In Red’s case, it’s worth emphasizing that unlike Netflix or Hulu, the service does not have plans to acquire off-network TV series or traditional Hollywood features to draw eyeballs. Only projects with proven YouTube ties get the green light.

This Is a Test

Before almost all of the streaming players, there was YouTube, which was hatched by a trio of PayPal alumni in 2005, and was acquired by Google late in 2006 for $1.65 billion. The platform has morphed from goofy home videos to goofy home videos and professionally produced content. YouTube does not share many user figures, but says that of its billion-plus users, daily ones have increased 40% from March 2014.

The seemingly endless range of YouTube stars include the comedy duo Smosh, singer Christina Grimmie and fashion vlogger Zoella.

Red offered four original projects to start, and later announced a feature-length documentary from Gigi Gorgeous and Academy Award-winner Barbara Kopple and the series Foursome from AwesomenessTV. YouTube has to “up their game,” says analyst Wieser, in terms of the original content to justify the $9.99 monthly price tag. Moreover, the all-things-to-everyone quality that makes You-Tube such a rich and colorful bazaar can make it a tough sell for advertisers seeking to target a slice of the population. “YouTube consumption is not nothing, but it’s pretty broad,” Wieser adds. “It’s not concentrated on any piece of content.”

One Hollywood talent manager notes how plenty of YouTube users enjoy ad-blocking software, making the ad-free upsell a challenge. “People are used to getting YouTube for free and paying for Netflix,” he says. “It’s very difficult to change the behavior when YouTube has been free for years.”

With each new subscription service they opt in for, cord-cutters’ monthly TV bills may be creeping back to those cable TV levels. Hulu is $7.99, and $11.99 for the commercial-free tier. Netflix is $8.99 and Amazon Prime comes out to around $8.25 a month. Then there’s video portal Vessel ($2.99), comedy channel Seeso ($3.99), CBS All Access ($5.99) and music services Tidal and Spotify (both $9.99).

But for the heavy YouTube user, 10 bucks a month to bump commercials and build endless playlists may be a bargain. “People who consume YouTube consume a lot of YouTube,” says Adam Wescott, partner/cofounder at Select Management Group, which represents digital-age talent. “Consuming it without ads is a real incentive for the really loyal user.”

TV of Tomorrow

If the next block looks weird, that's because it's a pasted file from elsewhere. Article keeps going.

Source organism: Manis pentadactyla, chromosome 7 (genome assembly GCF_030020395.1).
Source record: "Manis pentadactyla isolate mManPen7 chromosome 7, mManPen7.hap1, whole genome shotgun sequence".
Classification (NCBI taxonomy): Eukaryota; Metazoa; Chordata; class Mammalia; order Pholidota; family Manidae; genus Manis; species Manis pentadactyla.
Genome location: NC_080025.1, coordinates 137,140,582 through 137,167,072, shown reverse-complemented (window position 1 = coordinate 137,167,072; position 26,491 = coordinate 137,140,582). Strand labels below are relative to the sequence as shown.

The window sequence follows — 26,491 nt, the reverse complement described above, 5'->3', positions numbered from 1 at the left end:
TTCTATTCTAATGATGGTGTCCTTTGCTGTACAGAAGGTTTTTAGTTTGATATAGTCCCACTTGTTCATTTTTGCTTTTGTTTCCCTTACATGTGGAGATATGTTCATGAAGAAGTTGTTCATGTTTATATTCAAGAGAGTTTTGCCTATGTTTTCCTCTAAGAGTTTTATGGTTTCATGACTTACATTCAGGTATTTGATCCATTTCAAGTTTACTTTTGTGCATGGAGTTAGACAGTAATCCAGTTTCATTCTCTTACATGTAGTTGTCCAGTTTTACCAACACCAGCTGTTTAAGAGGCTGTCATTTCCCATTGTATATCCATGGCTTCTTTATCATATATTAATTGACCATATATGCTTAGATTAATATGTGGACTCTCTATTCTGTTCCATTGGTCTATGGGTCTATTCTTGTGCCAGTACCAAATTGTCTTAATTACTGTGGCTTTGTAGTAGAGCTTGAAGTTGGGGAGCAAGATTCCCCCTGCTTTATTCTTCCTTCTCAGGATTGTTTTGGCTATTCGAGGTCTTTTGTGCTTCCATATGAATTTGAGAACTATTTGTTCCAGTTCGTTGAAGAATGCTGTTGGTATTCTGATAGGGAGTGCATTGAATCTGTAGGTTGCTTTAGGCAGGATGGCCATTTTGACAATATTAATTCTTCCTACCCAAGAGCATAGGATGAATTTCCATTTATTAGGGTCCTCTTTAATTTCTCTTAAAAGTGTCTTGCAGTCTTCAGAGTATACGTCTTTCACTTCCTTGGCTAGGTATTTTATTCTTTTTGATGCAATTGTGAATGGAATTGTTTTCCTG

While YouTube is where the likes of PewDiePie and Gigi Gorgeous built their followings—they’re called YouTubers, after all—it’s not the only option for the so-called “hyphenates” (writer-producer-performers). Freddie Wong’s star was hatched on YouTube, but his comedy series RocketJump airs on Hulu. Earlier this year, Netflix ordered a series, Haters Back Off, from the YouTube star Miranda Sings.

Amazon has not inked a YouTuber-helmed vehicle…yet. “I know the interest there is high,” says one insider in the digital video realm. (Neither Netflix, Hulu nor Amazon would comment on Red.)

The digital video space is getting more crowded. A blog post from Twitter last month revealed the platform’s plans to work with video creators. “Now, you can film or upload videos directly from Twitter with our mobile video camera, view clips seamlessly on your time line with autoplay, send videos to your friends privately in Direct Messages, and watch the best videos Tweeted every day through our new @video account,” it read. Facebook is close to launching its own creator monetization model, which may have compelled YouTube to sign up talent to deals with Red. “It’s coming, and it’s coming in a big way,” says Michael Bienstock, CEO of Semaphore, which works with YouTubers on their monetization strategy.

While the hopeful young stars of yore may have dreamed of a deal with Fox or HBO, Netflix represents “the Holy Grail,” in the words of one Hollywood vet, to many video creators. But many are plenty happy calling YouTube home. “They could shoot a pilot, and maybe the show’s a bomb, and they waste a year,” says Bienstock. “That comes with a very high cost, as that’s a year talent could’ve spent building their channel and broadening their brand on a platform that’s already proven successful for them.”

YouTube’s initial foray into subscription video may be measured, but with Google’s legendary stock price tickling $700 these days, Red can up its game in a hurry if YouTube thinks there’s a significant win on the horizon. “[Having] some low-cost originals doesn’t require them to go whole hog,” says Wieser. “But they have the resources if they want to. If Google says it wants to compete, it will compete.”

Michael Malone

Michael Malone, senior content producer at B+C/Multichannel News, covers network programming, including entertainment, news and sports on broadcast, cable and streaming; and local broadcast television. He hosts the podcasts Busted Pilot, about what’s new in television, and Series Business, a chat with the creator of a new program, and writes the column “The Watchman.” He joined B+C in 2005. His journalism has also appeared in The New York Times, The Philadelphia Inquirer, Playboy and New York magazine.